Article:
Neoadjuvant PD-1 blockade combined with chemotherapy is not superior to neoadjuvant chemotherapy alone in resectable locally advanced esophageal carcinoma
World Journal of Surgical Oncology volume 21, Article number: 33 (2023)
Neoadjuvant chemotherapy (nCT) or neoadjuvant chemoradiotherapy followed by surgery has been recommended as standard treatment in patients with locally advanced esophageal cancer (LAEC). But the risk of tumor recurrence still remained, and many patients refused or abandoned radiotherapy because of the intolerable adverse effects in China. Neoadjuvant immunochemotherapy (nICT) followed by surgery has become an emerging treatment in patients with esophageal cancer. There was still no consensus on whether nICT was superior to nCT alone in patients with esophageal cancer.
In this retrospective study, patients with resectable esophageal cancer who received surgery after nICT (n=26, 40%) or nCT alone (n=39, 60%) were included. The patients were classified as nICT or nCT arm. The primary endpoints were pathological tumor response (PTR) and event-free survival (EFS). The different clinic-pathological features were compared by the Kruskal-Wallis test for continuous variables and the Chi-square (χ2) test for categorical variables. Kaplan-Meier curves were used to estimate EFS from the date of treatment to recurrence or death. All tests were 2-sided with a significative P-value defined <.05.
Three (11.5%) of the 26 patients achieved pathological complete remission (pCR) in the nICT group, and four (10.3%) of the 39 patients achieved pCR in the nCT group, respectively (P=1.000). Six (23.1%) of the 26 patients achieved major pathological response (MPR) in the nICT group, and 11 (28.2%) of the 39 patients achieved MPR in the nCT group, respectively (P=0.645). Downstaging was achieved in 13 (44.8%) patients in the nICT group and 16 (55.2%) patients in the nCT group, respectively (P=0.732). To verify the tumor regression grade (TRG) results, we compared them with MPR and pCR, which showed a significant dependency (P< 0.001). Patients who achieved downgrading showed better MPR and pCR rates (P<0.001 and P =0.010). There was no significant difference in EFS between the nICT and nCT groups (HR=1.011, 95% CI: 0.421–2.425, P = 0.981).
Neoadjuvant PD-1 blockade combined with chemotherapy was not superior to chemotherapy alone for patients with resectable locally advanced esophageal carcinoma. However, more studies with long-term follow-up were needed to confirm this result.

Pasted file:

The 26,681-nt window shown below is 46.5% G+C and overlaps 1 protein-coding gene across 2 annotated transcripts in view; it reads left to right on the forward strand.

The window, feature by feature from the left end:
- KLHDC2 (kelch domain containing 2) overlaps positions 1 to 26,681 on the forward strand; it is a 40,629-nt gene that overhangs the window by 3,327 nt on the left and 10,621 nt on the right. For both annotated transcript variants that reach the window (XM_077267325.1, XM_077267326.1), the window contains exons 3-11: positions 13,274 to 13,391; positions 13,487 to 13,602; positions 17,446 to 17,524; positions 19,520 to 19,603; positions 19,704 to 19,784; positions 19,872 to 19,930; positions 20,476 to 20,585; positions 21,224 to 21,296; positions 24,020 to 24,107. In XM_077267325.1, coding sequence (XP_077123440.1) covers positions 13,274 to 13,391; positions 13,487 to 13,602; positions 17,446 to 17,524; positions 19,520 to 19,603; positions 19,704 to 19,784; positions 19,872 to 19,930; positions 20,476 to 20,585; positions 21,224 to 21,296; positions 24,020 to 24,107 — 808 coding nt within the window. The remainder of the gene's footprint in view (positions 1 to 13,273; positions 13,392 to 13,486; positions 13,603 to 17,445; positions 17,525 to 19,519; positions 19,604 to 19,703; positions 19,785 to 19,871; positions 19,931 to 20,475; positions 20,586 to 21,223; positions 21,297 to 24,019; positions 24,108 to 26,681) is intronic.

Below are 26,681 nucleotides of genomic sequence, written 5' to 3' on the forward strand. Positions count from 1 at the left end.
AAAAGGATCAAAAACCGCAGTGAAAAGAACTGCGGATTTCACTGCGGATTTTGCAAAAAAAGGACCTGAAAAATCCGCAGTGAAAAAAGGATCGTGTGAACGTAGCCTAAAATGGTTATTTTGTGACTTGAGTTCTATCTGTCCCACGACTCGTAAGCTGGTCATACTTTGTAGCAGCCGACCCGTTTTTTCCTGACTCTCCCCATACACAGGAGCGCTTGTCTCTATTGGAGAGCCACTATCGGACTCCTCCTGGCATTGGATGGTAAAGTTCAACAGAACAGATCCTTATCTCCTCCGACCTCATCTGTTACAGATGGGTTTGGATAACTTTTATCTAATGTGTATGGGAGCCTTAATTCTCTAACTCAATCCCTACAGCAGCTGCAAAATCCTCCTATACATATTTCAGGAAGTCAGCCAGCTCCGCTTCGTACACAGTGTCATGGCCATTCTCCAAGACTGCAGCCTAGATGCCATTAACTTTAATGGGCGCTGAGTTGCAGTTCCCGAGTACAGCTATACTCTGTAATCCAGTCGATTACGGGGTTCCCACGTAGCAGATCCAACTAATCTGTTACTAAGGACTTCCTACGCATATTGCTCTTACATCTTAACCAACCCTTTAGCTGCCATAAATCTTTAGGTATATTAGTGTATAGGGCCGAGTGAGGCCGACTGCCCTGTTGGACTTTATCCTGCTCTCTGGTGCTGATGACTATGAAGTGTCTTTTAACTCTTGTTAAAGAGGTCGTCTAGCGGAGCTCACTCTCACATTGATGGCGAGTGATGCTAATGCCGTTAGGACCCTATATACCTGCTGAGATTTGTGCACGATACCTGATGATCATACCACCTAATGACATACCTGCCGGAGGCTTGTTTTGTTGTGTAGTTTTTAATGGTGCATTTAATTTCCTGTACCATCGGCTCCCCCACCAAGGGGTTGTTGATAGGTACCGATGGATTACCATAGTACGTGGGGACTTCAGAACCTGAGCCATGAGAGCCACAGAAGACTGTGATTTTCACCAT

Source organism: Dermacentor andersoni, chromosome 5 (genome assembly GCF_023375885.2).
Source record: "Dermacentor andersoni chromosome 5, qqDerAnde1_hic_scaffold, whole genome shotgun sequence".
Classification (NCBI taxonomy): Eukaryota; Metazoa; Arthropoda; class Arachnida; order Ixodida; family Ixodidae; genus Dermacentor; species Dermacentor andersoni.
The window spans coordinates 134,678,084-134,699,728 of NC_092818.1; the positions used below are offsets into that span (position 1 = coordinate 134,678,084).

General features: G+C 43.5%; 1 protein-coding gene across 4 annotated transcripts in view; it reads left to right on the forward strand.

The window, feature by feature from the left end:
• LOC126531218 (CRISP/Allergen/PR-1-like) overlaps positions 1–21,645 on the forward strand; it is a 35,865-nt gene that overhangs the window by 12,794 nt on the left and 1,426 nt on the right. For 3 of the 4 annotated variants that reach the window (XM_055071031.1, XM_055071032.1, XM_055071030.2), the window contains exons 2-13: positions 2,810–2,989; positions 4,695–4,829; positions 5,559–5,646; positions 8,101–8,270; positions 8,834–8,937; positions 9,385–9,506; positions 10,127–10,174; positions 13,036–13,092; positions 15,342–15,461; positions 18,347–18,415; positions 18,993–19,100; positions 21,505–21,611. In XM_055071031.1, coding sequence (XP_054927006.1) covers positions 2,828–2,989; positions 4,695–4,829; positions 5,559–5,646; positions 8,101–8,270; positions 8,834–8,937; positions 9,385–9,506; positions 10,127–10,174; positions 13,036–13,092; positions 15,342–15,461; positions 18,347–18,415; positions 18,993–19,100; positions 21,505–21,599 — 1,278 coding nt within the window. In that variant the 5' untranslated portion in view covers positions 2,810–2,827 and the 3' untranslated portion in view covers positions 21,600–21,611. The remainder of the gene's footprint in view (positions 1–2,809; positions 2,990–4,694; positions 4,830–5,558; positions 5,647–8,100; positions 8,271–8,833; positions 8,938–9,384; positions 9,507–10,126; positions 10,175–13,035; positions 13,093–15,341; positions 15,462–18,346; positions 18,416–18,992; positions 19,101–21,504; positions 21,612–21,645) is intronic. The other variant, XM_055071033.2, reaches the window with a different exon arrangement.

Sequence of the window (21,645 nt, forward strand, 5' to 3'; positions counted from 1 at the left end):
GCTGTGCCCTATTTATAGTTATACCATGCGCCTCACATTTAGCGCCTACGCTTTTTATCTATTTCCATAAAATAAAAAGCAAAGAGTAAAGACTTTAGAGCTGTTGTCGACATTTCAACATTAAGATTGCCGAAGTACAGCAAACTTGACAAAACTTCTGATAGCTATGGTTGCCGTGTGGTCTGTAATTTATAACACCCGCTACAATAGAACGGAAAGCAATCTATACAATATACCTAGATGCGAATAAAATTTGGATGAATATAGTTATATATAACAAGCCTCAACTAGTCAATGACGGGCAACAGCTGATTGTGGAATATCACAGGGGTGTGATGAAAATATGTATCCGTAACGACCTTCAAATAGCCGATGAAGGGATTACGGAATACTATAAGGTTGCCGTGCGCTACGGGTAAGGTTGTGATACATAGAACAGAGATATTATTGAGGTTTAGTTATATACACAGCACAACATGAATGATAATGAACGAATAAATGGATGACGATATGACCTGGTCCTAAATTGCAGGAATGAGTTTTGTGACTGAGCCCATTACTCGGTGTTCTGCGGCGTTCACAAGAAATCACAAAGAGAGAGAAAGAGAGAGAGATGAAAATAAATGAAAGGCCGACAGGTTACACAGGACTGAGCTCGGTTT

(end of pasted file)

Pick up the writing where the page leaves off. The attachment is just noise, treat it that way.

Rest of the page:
Globally, cancer remains a significant health issue for humanity, with esophageal cancer being the sixth leading cause of cancer-related deaths . The 5-year overall survival rate of patients with esophageal cancer was between 12 and 20%, and esophageal cancer treatments faced enormous challenges [2, 3].
Neoadjuvant chemotherapy (nCT) or neoadjuvant chemoradiotherapy (nCRT) before surgery had a better prognosis than those who received surgery alone for patients with locally advanced esophageal cancer (LAEC) . Based on a large number of clinical evidence [4,5,6,7,8], nCT or nCRT has been recommended as standard treatment in patients with LAEC . However, although the prognosis of patients was improved to some extent, patients still faced the risk of cancer recurrence . A multicentre Phase III trial (NEOCRTEC5010) showed that the 5-year cumulative total recurrence rate of patients with locally advanced esophageal squamous cell carcinoma (ESCC) treated with nCRT was 32.2%, the local recurrence rate was 15.3%, and the distant recurrence rate was 24.3%, respectively [7, 9]. On the other hand, a meta-analysis demonstrated that nCRT had a higher 3-year survival benefit than nCT including local recurrence rate and distant metastasis rate; however, there was no increase in 5-year survival . Radiotherapy was limited by patient compliance, and many patients refused or abandoned radiotherapy because of the intolerable adverse effects in China . Therefore, developing a new treatment model was necessary to improve the prognosis of patients with LAEC.